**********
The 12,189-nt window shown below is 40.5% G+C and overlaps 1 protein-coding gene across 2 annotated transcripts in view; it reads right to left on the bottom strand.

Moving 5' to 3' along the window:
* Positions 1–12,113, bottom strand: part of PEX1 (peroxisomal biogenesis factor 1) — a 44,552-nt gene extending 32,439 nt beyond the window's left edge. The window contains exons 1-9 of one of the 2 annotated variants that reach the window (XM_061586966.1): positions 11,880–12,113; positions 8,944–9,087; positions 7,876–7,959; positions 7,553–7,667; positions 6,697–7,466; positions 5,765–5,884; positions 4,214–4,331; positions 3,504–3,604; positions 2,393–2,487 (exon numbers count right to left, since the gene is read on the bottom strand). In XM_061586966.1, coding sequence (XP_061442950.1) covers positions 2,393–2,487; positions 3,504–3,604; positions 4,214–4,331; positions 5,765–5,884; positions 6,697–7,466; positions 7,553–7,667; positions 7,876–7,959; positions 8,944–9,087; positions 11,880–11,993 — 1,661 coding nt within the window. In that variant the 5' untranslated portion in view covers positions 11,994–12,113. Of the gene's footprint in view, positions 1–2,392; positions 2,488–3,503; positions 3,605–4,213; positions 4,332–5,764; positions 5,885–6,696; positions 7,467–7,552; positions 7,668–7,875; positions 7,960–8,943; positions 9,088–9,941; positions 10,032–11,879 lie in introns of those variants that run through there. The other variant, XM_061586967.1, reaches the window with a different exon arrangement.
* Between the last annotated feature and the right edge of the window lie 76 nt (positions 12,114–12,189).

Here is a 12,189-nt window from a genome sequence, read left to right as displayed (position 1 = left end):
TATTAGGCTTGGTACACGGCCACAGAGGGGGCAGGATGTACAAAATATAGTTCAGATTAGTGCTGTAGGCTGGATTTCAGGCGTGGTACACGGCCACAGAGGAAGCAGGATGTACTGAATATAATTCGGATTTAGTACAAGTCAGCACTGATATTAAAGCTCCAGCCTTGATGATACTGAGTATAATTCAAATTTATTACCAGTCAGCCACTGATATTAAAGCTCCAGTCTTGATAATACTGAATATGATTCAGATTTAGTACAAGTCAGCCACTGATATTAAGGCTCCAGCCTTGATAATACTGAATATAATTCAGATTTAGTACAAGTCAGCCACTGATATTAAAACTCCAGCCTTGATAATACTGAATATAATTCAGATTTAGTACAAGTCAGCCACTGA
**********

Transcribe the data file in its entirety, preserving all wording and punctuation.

The 12,189-nt window shown below is 40.5% G+C and overlaps 1 protein-coding gene across 2 annotated transcripts in view; it reads right to left on the bottom strand.

Moving 5' to 3' along the window:
* Positions 1–12,113, bottom strand: part of PEX1 (peroxisomal biogenesis factor 1) — a 44,552-nt gene extending 32,439 nt beyond the window's left edge. The window contains exons 1-9 of one of the 2 annotated variants that reach the window (XM_061586966.1): positions 11,880–12,113; positions 8,944–9,087; positions 7,876–7,959; positions 7,553–7,667; positions 6,697–7,466; positions 5,765–5,884; positions 4,214–4,331; positions 3,504–3,604; positions 2,393–2,487 (exon numbers count right to left, since the gene is read on the bottom strand). In XM_061586966.1, coding sequence (XP_061442950.1) covers positions 2,393–2,487; positions 3,504–3,604; positions 4,214–4,331; positions 5,765–5,884; positions 6,697–7,466; positions 7,553–7,667; positions 7,876–7,959; positions 8,944–9,087; positions 11,880–11,993 — 1,661 coding nt within the window. In that variant the 5' untranslated portion in view covers positions 11,994–12,113. Of the gene's footprint in view, positions 1–2,392; positions 2,488–3,503; positions 3,605–4,213; positions 4,332–5,764; positions 5,885–6,696; positions 7,467–7,552; positions 7,668–7,875; positions 7,960–8,943; positions 9,088–9,941; positions 10,032–11,879 lie in introns of those variants that run through there. The other variant, XM_061586967.1, reaches the window with a different exon arrangement.
* Between the last annotated feature and the right edge of the window lie 76 nt (positions 12,114–12,189).

Here is a 12,189-nt window from a genome sequence, read left to right as displayed (position 1 = left end):
TATTAGGCTTGGTACACGGCCACAGAGGGGGCAGGATGTACAAAATATAGTTCAGATTAGTGCTGTAGGCTGGATTTCAGGCGTGGTACACGGCCACAGAGGAAGCAGGATGTACTGAATATAATTCGGATTTAGTACAAGTCAGCACTGATATTAAAGCTCCAGCCTTGATGATACTGAGTATAATTCAAATTTATTACCAGTCAGCCACTGATATTAAAGCTCCAGTCTTGATAATACTGAATATGATTCAGATTTAGTACAAGTCAGCCACTGATATTAAGGCTCCAGCCTTGATAATACTGAATATAATTCAGATTTAGTACAAGTCAGCCACTGATATTAAAACTCCAGCCTTGATAATACTGAATATAATTCAGATTTAGTACAAGTCAGCCACTGA